Shipper = someone who uses a moving company to move their stuff
Murphy, Finn. The Long Haul: A Trucker’s Tale of Life on the Road. (New York: W. W. Norton & Co.), 2017.
Thanks for sharing this advice
Good tips to make the movers happy. After all they will be handling all your stuff.
Pretty amazing post, very well informed. Thanks for sharing.
“Drawers to be ransacked for a look at the lingerie” I laughed way to hard at that.
This always scares me, not knowing what they are really gonna do with your stuff.
Having nearly nearly a decade of professional moving experience I can say that 95% of the time your possessions will make it from A to B without a hitch. If you have a smaller load you can guarantee that it won’t be the only shipment in the truck/trailer and things do get mixed up from time to time – and you can bet your ass any driver/loader worth a shit will load the truck or trailer to the gills – hence why it’s important that you as the shipper do your part in checking off the inventories on delivery… yeah it sucks but this is the only way to account for your stuff.
I’ve honestly had little experience with my guys stealing things or being careless with furniture and containers but this may just be because I work with the same guys constantly and I know that I can trust them to not pocket your Rolex or whatever else you may have of value. The only times I’ve ran into theft were when I hired local help off of Craigslist or picked up some dudes from Home Depot for the day… these situations are rather uncommon though and are usually a product of a job being severely underestimate or I’m behind schedule and need to expedite things.
Do understand that the moving industry is one that will hire just about anybody so don’t be alarmed if your movers look a bit rough… chances are one dude on the crew has served a lengthy prison sentence for some reason or another though do note that theft based crimes leading to jail or prison sentences are an automatic disqualifier during the hiring process at any legitimate moving company. Heck I worked with an older gentleman for some time who served somewhere on the odd end of 15 years in DOC for manslaughter but you’d never know it he was a nice guy and never caused any problems. Movers are also notorious drinkers as well as users of various illicit substances but rest assured they tend to save that crap for after work since being intoxicated at a residence is grounds for immediate dismissal without any pay even if dude worked half the day before being told to kick rocks. Heck I had to kick a guy off a job midway through a coast-to-coast-to-coast trip because his nightly drinking escapades became too much after getting arrested on one occasion and pulling some other bs by slashing some strip club DJs tires in Toledo after the Patriots won the Super Bowl lol. He was an awesome mover but having to deal with that shit was too much so yeah I dropped him off at a bus terminal and wished him luck.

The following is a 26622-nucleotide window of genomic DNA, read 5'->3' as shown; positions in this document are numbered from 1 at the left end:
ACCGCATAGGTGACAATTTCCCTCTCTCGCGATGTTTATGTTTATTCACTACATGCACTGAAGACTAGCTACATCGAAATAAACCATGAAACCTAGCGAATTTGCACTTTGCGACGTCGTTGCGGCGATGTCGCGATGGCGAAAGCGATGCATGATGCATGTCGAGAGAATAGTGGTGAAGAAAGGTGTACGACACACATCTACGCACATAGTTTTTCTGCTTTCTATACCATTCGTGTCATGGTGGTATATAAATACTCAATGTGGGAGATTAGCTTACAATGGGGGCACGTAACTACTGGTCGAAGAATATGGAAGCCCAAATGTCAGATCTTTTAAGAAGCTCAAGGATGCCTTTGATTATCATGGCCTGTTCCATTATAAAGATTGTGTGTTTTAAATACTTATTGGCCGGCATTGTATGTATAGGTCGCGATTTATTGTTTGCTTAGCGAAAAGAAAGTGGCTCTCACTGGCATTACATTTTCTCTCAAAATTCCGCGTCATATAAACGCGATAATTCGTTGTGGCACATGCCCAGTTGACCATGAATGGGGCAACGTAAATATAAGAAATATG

Point being hire reputable movers and you’ll be fine. Hire shady low cost movers and expect things to go awry. Not trying to stereotype but these are usually ran by either Russians or Israelis and they tend to show up in some sort of rental truck be it a UHAUL, Penske, Etc; though rental/lease tractors get a pass since the company owns the movingvan (trailer) themselves. If neither of those options work for you then you can always just do it yourself. You may find it common nowadays that there are companies out there that solely supply the labor aspect of the move i.e; they will psck/load or unload your stuff into a truck that you have rented and will drive to its destination. each end will be handled by completely different local moving crews so you take a gamble there plus you have to drive the big scary truck yourself but it’s really not that bad just take your time and realize that box yrucks and semis are magnets for stupid and no you can’t simply override the governor so get used to doing 65-70 mph on the jnterstate even if you’re in Texas or somewhere similar. Just be sure to be aware of the road conditions around you as well as accounting for additional room needed to maneuver the truck through turns/tight spaces and if you come across a bridge that is under 13’6″ try to find a different route unless you are absolutely positive you’ll make it under without a problem. I mean most box trucks tend to be shorter than that anyways but you may find that bridge clearance may have been measured some time in the past and may not be accurate… not worth testing the top off the box to save some time because then you’ll have to transfer your things to another truck and yadada.
I realize I’m a few years late to the party but hopefully this information is of use to somebody out there.
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Great. I was the nice shipper and even tipped well. Two months later and I haven’t heard from the company about when my belongings will be in – except, that maybe they’ll be here the one weekend (in ten days) that I need to be on the other side of the country because my son is graduating.